As a planner by training, I’m disappointed to see the American Planning Association parrot propaganda about the supposed need for a flood of new federal money for infrastructure. This approach is not conducive to good planning.
Many of the cities we live in are under intense economic, social, and environmental stress. But how do we start to change the local planning status quo when the public doesn’t trust planners or policy experts?
An interview with Steve Nygren, developer of Serenbe, Georgia, about how Serenbe is unlike conventional suburbia, and why Nygren thinks it holds lessons for how all of our communities could achieve a better way of life at a lower cost.
The drumbeat from the lobbying organizations behind Infrastructure Week is, as usual, that we need to build more in America—and it scarcely seems to matter what we build, where, or why. This view is as shortsighted and dangerous as ever.
A new study provides the first experimental evidence that better street lighting has a cause-and-effect relationship with reduced crime. Lighting is an example of the kind of low-cost, high-returning public investment that’s all around us… but that our cities too often ignore.
More than ever of what we make is produced with little thought to its durability. But what happens when we apply this mindset to the very communities we live in?
A bill that has passed the Florida Senate proposes to build over 300 miles of new toll roads deep into rural areas of the state. Proponents claim it’s necessary to prepare for coming population growth. They couldn’t be more wrong.
That high-end apartment building over there has nothing to do with the low-income families who need affordable housing over here, right? In fact, we’re all more connected than we tend to think—and a new study demonstrates this in a surprising way.
A deep, dredged ship canal is a recipe for catastrophic flooding in a hurricane, whereas a coastal marsh absorbs the surge of water in a way that lets life continue to flourish. This analogy has something important to teach us about urban streets.
A new Arkansas law prohibits cities from regulating the design of single-family homes in almost all instances. This is a bad idea which takes away an important tool in a city’s toolkit to nurture strong, productive places.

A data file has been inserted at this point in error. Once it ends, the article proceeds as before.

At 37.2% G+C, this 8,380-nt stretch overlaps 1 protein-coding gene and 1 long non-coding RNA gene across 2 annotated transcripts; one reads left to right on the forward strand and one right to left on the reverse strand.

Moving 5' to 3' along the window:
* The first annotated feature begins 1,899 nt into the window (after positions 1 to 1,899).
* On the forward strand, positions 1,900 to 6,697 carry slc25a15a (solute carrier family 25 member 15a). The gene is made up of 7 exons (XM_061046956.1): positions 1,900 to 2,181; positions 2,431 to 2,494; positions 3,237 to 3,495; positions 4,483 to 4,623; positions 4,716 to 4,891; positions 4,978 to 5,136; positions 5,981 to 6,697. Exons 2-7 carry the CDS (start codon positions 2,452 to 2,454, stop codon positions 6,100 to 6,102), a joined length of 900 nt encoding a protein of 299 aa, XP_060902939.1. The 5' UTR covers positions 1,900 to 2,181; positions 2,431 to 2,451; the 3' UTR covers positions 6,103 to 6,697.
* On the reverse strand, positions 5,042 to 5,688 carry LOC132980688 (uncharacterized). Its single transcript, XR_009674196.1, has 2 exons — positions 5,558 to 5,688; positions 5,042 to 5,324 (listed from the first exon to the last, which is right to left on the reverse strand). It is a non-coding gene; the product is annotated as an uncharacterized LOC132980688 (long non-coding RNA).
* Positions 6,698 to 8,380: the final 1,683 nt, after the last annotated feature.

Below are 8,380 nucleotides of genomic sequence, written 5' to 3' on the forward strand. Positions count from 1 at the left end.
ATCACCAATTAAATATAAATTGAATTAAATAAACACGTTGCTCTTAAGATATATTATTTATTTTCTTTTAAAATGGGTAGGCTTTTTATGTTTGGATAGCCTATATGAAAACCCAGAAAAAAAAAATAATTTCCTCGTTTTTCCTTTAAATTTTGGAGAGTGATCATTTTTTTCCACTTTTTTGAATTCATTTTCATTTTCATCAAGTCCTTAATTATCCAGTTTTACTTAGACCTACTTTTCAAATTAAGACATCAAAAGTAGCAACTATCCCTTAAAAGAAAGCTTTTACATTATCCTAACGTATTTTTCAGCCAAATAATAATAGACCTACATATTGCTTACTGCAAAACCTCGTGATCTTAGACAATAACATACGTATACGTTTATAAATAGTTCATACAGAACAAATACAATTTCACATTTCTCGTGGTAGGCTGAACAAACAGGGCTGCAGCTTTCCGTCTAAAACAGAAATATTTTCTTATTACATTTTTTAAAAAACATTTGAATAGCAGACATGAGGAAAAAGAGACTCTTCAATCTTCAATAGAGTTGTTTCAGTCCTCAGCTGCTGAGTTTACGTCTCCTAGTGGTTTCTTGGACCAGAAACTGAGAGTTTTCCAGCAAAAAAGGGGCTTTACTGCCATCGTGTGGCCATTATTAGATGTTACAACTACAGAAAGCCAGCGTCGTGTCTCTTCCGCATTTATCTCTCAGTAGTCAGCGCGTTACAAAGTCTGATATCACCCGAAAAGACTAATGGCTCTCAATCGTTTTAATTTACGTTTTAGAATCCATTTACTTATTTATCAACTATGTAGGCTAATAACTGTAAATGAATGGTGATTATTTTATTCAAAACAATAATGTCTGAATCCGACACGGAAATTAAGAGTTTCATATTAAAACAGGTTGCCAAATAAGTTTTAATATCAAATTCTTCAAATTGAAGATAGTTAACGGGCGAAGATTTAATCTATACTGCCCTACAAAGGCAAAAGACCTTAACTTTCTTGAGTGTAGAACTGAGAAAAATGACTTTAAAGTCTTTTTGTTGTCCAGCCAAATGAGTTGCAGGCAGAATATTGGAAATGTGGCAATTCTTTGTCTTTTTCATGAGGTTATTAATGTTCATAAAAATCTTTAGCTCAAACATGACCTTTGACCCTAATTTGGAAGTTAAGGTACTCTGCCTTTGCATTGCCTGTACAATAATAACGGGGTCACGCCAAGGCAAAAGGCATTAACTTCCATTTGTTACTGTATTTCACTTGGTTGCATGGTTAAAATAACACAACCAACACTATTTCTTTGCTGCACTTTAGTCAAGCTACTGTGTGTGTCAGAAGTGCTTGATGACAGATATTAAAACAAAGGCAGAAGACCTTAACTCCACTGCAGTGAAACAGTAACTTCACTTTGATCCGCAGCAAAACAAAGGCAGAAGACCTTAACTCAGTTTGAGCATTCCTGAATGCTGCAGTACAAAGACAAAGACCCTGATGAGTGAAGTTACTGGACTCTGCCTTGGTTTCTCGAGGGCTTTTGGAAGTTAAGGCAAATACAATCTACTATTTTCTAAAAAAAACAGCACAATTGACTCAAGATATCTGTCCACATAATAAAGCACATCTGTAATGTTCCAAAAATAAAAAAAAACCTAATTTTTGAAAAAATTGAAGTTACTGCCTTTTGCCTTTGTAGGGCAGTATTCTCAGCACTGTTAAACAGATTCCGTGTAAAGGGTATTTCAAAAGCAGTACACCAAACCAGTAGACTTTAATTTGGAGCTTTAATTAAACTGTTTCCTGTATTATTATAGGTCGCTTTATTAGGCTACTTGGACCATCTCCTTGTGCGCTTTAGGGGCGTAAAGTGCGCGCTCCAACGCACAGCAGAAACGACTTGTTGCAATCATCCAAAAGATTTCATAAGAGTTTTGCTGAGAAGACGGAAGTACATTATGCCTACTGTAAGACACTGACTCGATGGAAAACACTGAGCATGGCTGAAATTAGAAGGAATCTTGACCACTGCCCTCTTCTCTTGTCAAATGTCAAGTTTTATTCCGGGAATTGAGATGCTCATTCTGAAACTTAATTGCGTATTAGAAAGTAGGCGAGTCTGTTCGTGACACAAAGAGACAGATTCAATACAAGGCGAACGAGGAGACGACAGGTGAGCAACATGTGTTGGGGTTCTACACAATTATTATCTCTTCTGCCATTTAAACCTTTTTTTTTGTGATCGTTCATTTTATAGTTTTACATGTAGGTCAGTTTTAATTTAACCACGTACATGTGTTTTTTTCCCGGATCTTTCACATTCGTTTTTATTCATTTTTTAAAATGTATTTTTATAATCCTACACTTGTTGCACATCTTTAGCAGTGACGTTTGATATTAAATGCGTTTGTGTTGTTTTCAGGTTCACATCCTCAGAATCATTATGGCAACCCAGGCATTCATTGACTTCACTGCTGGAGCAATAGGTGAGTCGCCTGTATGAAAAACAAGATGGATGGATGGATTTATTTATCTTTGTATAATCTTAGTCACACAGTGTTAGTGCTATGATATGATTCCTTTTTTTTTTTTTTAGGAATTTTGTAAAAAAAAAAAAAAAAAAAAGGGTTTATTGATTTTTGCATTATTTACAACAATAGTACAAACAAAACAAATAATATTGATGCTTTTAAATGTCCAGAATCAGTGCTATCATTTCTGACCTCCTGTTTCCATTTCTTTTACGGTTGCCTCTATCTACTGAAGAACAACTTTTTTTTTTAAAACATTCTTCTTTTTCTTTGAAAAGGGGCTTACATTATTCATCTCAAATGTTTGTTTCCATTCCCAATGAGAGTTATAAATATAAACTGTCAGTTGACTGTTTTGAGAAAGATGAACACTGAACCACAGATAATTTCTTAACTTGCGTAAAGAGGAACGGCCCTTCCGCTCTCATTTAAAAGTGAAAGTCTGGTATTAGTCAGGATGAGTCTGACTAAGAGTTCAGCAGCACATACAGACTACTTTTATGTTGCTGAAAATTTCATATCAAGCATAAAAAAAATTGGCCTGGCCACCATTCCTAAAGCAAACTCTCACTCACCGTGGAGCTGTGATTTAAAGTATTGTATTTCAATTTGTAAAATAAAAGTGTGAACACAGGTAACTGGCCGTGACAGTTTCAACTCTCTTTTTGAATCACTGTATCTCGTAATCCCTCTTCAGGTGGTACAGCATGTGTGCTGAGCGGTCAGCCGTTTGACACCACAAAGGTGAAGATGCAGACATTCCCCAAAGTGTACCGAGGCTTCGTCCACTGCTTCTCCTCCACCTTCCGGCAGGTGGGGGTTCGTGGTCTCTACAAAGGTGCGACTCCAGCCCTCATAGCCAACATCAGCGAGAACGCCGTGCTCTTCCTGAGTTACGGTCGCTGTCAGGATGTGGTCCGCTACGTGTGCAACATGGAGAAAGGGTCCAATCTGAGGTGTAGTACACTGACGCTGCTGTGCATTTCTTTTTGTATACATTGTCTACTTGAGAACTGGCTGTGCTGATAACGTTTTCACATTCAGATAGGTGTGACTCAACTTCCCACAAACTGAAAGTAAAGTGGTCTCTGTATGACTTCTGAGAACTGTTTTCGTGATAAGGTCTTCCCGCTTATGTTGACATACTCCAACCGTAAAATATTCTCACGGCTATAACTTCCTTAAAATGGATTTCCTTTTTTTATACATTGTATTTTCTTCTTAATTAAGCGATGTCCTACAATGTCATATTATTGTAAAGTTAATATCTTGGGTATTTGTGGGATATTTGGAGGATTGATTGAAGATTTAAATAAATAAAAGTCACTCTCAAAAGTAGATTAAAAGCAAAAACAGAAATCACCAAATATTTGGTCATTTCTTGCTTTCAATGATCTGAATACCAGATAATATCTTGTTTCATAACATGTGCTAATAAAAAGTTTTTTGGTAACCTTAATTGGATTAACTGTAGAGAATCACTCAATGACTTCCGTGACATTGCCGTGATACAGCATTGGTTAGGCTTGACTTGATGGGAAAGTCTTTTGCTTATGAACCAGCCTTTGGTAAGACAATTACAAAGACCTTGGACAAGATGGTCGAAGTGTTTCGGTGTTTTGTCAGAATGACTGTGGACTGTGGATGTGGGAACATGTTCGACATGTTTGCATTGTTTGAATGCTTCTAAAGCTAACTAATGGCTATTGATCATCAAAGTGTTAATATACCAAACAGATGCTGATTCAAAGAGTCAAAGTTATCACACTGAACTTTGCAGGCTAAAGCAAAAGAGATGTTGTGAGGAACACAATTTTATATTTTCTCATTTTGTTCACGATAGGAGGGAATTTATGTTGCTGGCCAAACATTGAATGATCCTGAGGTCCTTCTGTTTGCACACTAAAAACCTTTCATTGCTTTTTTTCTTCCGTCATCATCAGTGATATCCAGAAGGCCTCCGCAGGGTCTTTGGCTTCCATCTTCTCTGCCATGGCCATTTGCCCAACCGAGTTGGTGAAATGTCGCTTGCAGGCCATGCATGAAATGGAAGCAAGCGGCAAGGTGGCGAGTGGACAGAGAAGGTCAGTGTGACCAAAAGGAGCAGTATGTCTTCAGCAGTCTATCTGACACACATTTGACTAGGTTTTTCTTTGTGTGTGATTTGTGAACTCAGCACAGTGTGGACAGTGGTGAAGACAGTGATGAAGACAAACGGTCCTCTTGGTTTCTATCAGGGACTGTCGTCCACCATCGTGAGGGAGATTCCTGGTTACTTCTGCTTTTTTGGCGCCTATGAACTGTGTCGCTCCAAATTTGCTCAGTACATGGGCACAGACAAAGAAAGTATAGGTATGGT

Forward-thinking developers are building communities that take into account the hidden long-term costs of suburban development, and offer a more resilient alternative. But what if that alternative results in homes that are too expensive to be within reach of most Americans? And does it have to?
Cars take up a lot of space. And one way or another, that imposes very real costs on our cities. New York just took an important step toward acknowledging and covering those costs.
Don't be seduced by the "signature project" that takes 20 years to complete, when there's huge basket of small projects you could hit the ground running on. That's a wildly different approach than anything our transit agencies or federal transportation funding mechanisms are set up for. But it's a more promising one.
Richmond, Virginia’s proposed Navy Hill redevelopment would reinvent 10 blocks of the city’s core out of whole cloth, aiming for greatness in one fell swoop. The top-down, master-plan approach to city building is seductive. But it is also fragile.
The discipline of not acquiring more until we've wrung true value out of what we already possess can make our lives richer and fuller. And this is a lesson we need to apply to our cities as well.
In cities all over America, we deter people from revitalizing neighborhoods by punishing them with higher taxes for improving their property. A change in how we tax property could fix these incentives.
Even the fastest-growing cities have them: under-utilized lots in the center of town whose owners don’t want to develop, but also don’t want to sell. Often, the property tax code rewards this kind of land speculation.
Academic evidence doesn’t do much to shift public opinion about housing policy. What’s missing is trust—and cultivating that requires a different approach.
The answer might not be what you expect.
Your daily commute sucks. Is it also making you go broke?